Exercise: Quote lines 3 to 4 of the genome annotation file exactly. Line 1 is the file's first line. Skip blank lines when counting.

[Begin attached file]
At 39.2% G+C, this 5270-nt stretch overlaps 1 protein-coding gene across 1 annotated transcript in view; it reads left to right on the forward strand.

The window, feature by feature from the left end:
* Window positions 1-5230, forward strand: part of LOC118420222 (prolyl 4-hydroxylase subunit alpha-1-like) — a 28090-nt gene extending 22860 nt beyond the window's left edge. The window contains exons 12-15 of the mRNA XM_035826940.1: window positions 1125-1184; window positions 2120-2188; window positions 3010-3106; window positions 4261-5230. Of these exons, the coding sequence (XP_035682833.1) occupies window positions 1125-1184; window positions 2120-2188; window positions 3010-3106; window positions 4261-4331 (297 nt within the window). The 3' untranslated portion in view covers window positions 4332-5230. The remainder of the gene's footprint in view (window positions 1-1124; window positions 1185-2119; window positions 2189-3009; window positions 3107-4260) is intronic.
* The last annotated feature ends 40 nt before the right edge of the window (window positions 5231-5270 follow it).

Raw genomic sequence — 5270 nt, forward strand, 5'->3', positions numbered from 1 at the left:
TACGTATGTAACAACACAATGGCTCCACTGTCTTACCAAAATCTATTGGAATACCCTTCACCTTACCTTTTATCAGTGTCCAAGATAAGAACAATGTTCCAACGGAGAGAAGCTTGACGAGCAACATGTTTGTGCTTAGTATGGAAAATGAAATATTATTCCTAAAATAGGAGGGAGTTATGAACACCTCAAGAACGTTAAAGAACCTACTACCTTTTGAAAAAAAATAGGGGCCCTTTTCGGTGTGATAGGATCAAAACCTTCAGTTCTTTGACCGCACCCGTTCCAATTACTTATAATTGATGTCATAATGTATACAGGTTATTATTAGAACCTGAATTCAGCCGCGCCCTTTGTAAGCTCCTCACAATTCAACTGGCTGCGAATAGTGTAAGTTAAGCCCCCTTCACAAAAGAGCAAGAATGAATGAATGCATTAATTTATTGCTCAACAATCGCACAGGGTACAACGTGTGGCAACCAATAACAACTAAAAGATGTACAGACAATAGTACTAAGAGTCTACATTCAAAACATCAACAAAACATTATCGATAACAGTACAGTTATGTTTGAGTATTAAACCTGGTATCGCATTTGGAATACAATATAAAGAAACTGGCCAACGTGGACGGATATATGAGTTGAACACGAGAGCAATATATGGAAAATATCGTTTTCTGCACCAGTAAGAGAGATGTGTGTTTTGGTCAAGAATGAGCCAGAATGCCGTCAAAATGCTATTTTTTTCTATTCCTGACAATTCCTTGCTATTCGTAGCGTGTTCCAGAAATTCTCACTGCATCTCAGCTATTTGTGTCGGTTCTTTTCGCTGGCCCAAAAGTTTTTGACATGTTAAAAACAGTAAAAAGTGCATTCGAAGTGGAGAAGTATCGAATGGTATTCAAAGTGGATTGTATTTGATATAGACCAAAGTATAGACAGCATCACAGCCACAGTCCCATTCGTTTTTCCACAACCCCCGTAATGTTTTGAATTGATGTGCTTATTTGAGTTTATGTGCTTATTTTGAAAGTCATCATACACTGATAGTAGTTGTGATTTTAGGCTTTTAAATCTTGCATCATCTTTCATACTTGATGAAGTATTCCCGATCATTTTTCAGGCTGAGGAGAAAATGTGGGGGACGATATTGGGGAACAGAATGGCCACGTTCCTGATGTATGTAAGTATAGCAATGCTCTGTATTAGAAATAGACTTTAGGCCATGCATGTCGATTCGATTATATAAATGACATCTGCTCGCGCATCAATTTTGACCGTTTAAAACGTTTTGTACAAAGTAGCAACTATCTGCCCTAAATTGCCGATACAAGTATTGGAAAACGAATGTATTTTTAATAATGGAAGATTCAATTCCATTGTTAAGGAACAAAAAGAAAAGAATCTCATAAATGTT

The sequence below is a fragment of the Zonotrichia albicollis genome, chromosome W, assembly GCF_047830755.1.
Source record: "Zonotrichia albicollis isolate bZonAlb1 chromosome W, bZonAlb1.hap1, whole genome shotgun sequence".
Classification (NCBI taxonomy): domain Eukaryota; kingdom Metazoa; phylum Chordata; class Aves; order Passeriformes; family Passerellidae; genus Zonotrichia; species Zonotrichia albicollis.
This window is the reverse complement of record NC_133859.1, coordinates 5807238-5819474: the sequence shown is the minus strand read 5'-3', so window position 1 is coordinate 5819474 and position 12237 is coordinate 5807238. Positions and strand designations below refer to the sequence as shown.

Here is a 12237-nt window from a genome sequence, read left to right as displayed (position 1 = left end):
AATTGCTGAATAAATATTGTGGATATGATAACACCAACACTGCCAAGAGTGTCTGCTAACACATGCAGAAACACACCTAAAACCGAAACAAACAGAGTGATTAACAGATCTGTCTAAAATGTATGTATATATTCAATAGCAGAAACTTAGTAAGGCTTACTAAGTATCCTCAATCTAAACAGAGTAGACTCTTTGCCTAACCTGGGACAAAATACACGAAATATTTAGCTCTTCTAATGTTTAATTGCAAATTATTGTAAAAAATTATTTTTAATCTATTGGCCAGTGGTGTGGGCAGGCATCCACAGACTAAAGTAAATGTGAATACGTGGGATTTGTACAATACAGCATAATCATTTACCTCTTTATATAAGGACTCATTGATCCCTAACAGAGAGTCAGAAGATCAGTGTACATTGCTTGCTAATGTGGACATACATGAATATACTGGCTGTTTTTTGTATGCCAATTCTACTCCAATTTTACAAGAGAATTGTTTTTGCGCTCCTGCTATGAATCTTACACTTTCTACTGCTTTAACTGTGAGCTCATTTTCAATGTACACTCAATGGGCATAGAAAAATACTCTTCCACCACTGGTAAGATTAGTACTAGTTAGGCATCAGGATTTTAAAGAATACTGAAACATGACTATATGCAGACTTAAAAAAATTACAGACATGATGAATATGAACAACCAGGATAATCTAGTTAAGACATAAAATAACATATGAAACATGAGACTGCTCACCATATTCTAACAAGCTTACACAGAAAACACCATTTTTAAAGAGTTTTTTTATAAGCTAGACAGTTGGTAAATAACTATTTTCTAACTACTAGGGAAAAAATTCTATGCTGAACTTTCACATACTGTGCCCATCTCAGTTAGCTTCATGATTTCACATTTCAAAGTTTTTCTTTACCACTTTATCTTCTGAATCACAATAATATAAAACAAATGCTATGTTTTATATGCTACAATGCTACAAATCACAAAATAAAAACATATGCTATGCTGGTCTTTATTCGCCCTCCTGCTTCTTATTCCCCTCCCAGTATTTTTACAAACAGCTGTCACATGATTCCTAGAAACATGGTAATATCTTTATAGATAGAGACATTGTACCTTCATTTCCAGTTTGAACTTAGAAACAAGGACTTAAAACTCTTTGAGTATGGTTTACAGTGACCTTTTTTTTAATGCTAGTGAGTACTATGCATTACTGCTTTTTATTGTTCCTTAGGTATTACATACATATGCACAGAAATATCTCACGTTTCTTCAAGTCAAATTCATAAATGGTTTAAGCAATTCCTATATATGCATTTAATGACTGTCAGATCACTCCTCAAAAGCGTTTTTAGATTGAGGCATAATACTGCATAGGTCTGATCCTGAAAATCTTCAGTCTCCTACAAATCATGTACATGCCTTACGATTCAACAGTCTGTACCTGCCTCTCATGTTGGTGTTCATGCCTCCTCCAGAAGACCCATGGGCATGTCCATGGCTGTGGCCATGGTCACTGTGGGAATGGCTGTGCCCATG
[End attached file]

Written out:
* Window positions 1-5230, forward strand: part of LOC118420222 (prolyl 4-hydroxylase subunit alpha-1-like) — a 28090-nt gene extending 22860 nt beyond the window's left edge. The window contains exons 12-15 of the mRNA XM_035826940.1: window positions 1125-1184; window positions 2120-2188; window positions 3010-3106; window positions 4261-5230. Of these exons, the coding sequence (XP_035682833.1) occupies window positions 1125-1184; window positions 2120-2188; window positions 3010-3106; window positions 4261-4331 (297 nt within the window). The 3' untranslated portion in view covers window positions 4332-5230. The remainder of the gene's footprint in view (window positions 1-1124; window positions 1185-2119; window positions 2189-3009; window positions 3107-4260) is intronic.
* The last annotated feature ends 40 nt before the right edge of the window (window positions 5231-5270 follow it).